There is still a misconception that “women can’t play” as well as men, and this shades many men ​and women​ from even considering who the women are they could hire to play in their bands.
One of the biggest issues is the prevailing attitude that we should all just “focus on the music”. The problem with this sentiment, is that only the people in a place of privilege are able to do this. For everyone else, (women in this case), you can’t avoid ​being a woman. ​To “focus on the music” means to ignore who you are, and what you are facing. Just doing the work isn’t enough, yet. You not only have to be as prepared as your male peer, but more prepared. You also have to “put up with” being treated poorly, harassed, and isolated. You have to withstand the added pressure of representing all women every time you play. You have to go out of your way to get the information, because many times the quality of education you are receiving - the actual information - isn’t the same education your male peers are receiving. And the performance experiences are also less than the opportunities your male peers receive. You have to face the fact that even if you are equally qualified in the end, you may not get hired for other reasons, including the social aspect.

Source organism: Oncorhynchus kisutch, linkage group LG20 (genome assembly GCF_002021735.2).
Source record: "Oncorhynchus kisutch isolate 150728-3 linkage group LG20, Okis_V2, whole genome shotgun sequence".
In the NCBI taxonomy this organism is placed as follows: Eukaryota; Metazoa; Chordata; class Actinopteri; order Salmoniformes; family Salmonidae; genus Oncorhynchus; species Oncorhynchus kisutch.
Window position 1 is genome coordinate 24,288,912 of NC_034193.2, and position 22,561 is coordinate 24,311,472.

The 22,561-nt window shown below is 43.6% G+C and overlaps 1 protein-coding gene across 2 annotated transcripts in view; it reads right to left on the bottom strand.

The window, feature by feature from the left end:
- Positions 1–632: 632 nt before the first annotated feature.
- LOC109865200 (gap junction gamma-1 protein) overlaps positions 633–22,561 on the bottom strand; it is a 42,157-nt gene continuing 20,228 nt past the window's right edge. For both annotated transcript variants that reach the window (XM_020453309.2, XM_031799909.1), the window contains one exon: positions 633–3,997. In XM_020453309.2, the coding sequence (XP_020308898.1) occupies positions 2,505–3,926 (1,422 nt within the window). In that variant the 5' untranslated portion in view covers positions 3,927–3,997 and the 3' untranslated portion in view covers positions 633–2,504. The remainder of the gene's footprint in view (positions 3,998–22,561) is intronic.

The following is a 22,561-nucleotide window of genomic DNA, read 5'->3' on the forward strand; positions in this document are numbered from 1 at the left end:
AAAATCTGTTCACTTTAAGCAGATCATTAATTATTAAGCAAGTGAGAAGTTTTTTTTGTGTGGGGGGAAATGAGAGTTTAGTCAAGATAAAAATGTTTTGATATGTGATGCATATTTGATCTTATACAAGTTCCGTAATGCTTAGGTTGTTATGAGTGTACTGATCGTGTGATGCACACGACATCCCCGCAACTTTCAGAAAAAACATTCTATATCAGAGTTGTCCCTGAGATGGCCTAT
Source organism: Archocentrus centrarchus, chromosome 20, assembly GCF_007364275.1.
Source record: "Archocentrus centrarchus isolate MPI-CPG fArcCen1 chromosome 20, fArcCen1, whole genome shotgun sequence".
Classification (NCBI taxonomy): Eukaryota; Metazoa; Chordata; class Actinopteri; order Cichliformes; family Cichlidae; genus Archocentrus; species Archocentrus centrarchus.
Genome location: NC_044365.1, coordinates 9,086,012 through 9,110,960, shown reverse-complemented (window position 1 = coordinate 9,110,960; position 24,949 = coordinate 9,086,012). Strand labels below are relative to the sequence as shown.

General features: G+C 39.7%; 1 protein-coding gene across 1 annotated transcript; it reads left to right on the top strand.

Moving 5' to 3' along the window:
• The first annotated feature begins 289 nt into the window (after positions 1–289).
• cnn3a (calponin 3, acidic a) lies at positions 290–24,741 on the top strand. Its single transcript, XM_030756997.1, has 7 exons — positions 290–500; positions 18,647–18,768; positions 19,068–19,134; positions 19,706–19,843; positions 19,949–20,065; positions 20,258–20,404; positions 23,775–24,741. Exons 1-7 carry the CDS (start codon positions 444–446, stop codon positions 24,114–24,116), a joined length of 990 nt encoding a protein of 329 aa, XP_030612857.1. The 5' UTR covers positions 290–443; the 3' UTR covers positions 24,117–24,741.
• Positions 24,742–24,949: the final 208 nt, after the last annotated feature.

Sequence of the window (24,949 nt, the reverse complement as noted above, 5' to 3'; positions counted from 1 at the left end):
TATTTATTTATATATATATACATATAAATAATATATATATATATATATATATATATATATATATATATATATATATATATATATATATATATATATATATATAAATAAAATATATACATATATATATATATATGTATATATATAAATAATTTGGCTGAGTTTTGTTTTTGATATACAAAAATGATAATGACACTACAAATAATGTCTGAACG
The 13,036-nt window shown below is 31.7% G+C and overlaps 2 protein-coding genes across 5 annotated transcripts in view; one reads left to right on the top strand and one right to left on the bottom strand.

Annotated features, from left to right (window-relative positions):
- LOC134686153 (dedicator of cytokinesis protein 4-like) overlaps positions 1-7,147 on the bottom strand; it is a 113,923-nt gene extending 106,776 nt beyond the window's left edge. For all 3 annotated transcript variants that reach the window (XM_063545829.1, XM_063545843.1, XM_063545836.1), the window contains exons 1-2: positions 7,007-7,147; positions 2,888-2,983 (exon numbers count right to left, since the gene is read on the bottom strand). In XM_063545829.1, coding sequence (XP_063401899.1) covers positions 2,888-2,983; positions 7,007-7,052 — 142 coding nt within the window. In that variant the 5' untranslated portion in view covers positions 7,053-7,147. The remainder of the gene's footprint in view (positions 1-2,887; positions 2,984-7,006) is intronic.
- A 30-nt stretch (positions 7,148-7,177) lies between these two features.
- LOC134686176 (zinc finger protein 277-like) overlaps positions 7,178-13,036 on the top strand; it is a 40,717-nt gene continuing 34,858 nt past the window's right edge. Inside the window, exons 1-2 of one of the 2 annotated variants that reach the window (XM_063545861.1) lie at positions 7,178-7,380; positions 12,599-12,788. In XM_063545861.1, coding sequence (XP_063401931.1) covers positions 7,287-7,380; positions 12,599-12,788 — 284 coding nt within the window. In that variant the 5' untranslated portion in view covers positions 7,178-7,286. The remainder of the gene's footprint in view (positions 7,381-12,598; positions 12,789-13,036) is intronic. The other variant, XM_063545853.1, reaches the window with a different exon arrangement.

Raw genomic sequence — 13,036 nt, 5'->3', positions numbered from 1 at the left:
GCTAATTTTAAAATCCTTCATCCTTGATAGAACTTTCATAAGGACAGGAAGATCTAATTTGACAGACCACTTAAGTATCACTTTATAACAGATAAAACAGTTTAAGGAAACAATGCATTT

6. What happens with those little girls? Are they less talented or just less determined and too shy?

You are putting the blame on the child. I disagree. I believe it is the blame of the culture and society, the atmosphere the girl is in, that causes those girls to eventually quit. To put all the responsibility on the victim perpetuates the problem.

7. You will soon be in Poland during the Sopot Jazz Festival. You will perform with the AXON project that consists of three women and three men. Is equality of gender in this band just an accident?